If there’s a more litigious partnership falling-out than that of the closely-held mortgage company, Private Capital Group (PCG), I don’t know about it. The case, entitled Ficus Investments, Inc. v. Private Capital Management, LLC, has racked up 87 motions since it was filed in Manhattan Supreme Court in March 2007, including several contempt applications. The court’s docket lists over 2,300 separate documents filed, and the case isn’t even close to being tried. There have been three interlocutory appeals decided thus far, with several others awaiting decision. Did I mention the parties have filed at least five other, related cases?
PCG was a New York-based Florida limited liability company formed to buy, manage and sell non-performing mortgages. Ficus Investments, Inc. (Ficus), the 80% member and sole manager of PCG, put up $300 million debt financing. Private Capital Management (PCM), the 20% member, operated PCG’s mortgage business by PCM’s two beneficial owners, Thomas Donovan and Lawrence Cline. The conflagration started a little over a year after operations began, in March 2007, when Ficus ousted Donovan and Cline and brought suit accusing them of misappropriating over $20 million.
The complex, high stakes litigation not surprisingly has generated millions in legal bills, which in turn has spawned a litigation within the litigation over the issue of the defendants’ entitlement to advancement and indemnification of legal expenses under the provisions of PCG’s operating agreement.
A year ago I wrote about a January 2009 appellate decision in Ficus in which the court held that the primary defendant, Thomas Donovan, as a former officer of PCG was entitled to seek advancement of his legal defense costs under the operating agreement. The primary issue there was whether the trial court’s issuance of preliminary injunctions against Donovan defeated his advancement rights. Manhattan Commercial Division Justice Bernard Fried ruled (read here), and the Appellate Division affirmed (read here), that the ultimate determination of Donovan’s indemnification rights had no impact on his interim advancement rights under the operating agreement’s terms. The rulings resulted in reimbursement to Donovan of approximately $1.5 million in legal fees incurred through the end of 2007, which was upheld by yet another appellate court ruling in June 2009 (read here).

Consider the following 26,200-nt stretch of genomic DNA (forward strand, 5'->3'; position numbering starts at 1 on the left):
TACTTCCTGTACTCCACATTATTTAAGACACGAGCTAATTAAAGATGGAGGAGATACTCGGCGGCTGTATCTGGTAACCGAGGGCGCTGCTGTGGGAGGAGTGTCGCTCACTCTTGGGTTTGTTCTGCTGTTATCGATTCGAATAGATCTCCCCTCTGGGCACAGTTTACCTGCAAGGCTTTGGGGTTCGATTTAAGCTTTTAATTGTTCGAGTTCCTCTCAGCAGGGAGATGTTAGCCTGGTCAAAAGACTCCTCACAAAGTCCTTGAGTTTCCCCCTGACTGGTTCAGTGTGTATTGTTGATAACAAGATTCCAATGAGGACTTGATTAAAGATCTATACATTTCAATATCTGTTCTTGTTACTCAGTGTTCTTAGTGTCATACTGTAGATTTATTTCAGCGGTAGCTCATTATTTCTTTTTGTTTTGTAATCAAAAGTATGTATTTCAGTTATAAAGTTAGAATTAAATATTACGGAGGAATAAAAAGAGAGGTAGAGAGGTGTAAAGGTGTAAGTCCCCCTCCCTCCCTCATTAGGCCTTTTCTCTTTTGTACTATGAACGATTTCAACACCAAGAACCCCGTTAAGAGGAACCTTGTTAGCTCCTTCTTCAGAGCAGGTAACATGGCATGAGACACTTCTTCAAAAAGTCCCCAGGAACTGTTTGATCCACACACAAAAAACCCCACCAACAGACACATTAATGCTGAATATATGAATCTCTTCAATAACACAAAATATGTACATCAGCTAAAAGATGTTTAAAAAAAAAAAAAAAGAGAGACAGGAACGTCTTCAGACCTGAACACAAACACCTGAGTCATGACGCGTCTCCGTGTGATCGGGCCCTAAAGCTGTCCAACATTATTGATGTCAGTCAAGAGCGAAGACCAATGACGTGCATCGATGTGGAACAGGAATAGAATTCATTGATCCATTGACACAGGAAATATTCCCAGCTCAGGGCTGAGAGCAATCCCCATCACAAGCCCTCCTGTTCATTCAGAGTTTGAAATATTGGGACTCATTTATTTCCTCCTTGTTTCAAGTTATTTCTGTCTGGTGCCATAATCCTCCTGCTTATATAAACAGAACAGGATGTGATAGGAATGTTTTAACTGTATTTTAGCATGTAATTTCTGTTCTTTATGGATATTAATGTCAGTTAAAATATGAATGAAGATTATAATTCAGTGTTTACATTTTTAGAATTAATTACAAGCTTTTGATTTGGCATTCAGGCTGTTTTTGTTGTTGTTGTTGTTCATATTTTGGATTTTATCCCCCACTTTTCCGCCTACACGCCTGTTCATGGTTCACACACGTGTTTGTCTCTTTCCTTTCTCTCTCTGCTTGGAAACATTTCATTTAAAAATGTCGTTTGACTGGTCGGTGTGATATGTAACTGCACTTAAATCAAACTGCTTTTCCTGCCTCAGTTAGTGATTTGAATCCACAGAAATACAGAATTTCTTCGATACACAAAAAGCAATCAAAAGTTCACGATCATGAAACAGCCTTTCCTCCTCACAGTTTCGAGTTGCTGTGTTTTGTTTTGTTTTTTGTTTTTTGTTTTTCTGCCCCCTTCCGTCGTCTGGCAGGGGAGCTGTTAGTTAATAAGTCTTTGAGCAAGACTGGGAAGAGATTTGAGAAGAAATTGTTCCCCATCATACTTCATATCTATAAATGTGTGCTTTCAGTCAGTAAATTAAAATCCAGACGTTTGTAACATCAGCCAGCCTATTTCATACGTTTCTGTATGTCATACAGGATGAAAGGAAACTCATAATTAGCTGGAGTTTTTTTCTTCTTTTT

As it turned out, 2007 was just a warm-up for the next year, in which Donovan incurred another $3.8 million in legal defense costs for which he also sought advancement. Ficus opposed the bulk of the request, arguing that Donovan was not entitled to advancement for fees incurred opposing Ficus’s applications for discovery and contempt sanctions concerning Donovan’s alleged misconduct after he was terminated as an officer, during the course of litigation. Donovan’s alleged misconduct included the "hacking" of former co-defendant Cline’s e-mail account — early in the case Cline and Ficus entered into settlement and cooperation agreements — and failing to turn over company books and records in violation of court order.
The arguments raised in this second go-round, and the court’s recent decision in favor of Ficus, raise novel legal issues with important ramifications for advancement and indemnification litigation in this and other cases.